Student Tries To Send Photos To Herself And Ends Up Spamming Stranger

This could have gone a lot worse than it did. Twenty-two-year-old Umulkhayr accidentally started spamming a stranger with photos of herself, thinking she was sending them to herself for safe-keeping.

The student from London apparently sent herself a bunch of her favourite photos in order to get around her iPhone's low storage issue. Regardless of the fact that sending photos to yourself still takes up storage on your phone, she'd put in a number wrong and was thinking WTF when she got a reply...from herself.

After she unwittingly sent a few pictures to the stranger, whose number she had unwittingly saved in her phone under her own name, Umulkhayr received a reply that said, 'Who is this' (sic).

The best part is her reply. "It's me," she wrote. "Who are you." Again, we'll assume it was her shock at receiving a message from herself that caused her to omit the question mark. "I'm so confused I thought this was my number. I thought I was sending pics to MYSELF. I am so sorry".

It turns out she'd saved a number that began 0756, instead of her own 0746 number. She then did what most people would do in her situation these days - posted the exchange on Twitter - and the whole thing soon went viral, with people offering plenty of takes on what had just happened, especially after Umulkhayr admitted that she really did think she was having a conversation with herself. Which, let's face it, is worrying on a number of levels. But also hilarious, so that's OK. Sort of. It's still a little worrying.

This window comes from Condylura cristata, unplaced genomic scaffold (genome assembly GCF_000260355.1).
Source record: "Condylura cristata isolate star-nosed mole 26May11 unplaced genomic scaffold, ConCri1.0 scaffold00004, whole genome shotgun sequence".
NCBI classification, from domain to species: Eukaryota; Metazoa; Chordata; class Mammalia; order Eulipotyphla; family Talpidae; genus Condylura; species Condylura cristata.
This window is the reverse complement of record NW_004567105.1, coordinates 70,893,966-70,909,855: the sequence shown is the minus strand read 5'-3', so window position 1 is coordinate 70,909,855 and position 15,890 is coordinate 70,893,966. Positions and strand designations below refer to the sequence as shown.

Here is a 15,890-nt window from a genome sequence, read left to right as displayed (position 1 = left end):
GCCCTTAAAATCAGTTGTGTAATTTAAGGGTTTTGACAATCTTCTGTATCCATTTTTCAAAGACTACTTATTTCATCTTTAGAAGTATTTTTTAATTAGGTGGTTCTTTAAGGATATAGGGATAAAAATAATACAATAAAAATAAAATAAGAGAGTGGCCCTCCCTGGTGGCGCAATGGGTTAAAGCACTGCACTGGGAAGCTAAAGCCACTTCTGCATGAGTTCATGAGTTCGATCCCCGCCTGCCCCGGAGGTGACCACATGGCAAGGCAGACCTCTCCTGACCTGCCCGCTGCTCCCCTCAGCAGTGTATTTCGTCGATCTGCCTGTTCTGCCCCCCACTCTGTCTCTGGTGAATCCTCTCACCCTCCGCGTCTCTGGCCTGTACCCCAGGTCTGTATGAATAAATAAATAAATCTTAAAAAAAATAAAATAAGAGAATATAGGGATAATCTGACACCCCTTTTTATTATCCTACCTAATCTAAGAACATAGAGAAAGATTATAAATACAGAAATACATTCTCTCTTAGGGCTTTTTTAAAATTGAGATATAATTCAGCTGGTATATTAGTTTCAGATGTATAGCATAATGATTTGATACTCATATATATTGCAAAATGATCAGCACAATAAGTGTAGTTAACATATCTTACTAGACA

Some people were perplexed and terrified in equal measure.

Others were just confused.

And some found the whole bizarre thing hilarious.

We're not sure if it's more concerning that she thought she was texting herself back or that sending herself photos would solve her storage woes, but hey - we're not judging.

Mischa Pearlman

Mischa is a freelance journalist usually based in either New York or London. He has written for Kerrang!, Record Collector, NME, the New York Observer and FLOOD magazine, among others. Contact him at [email protected]

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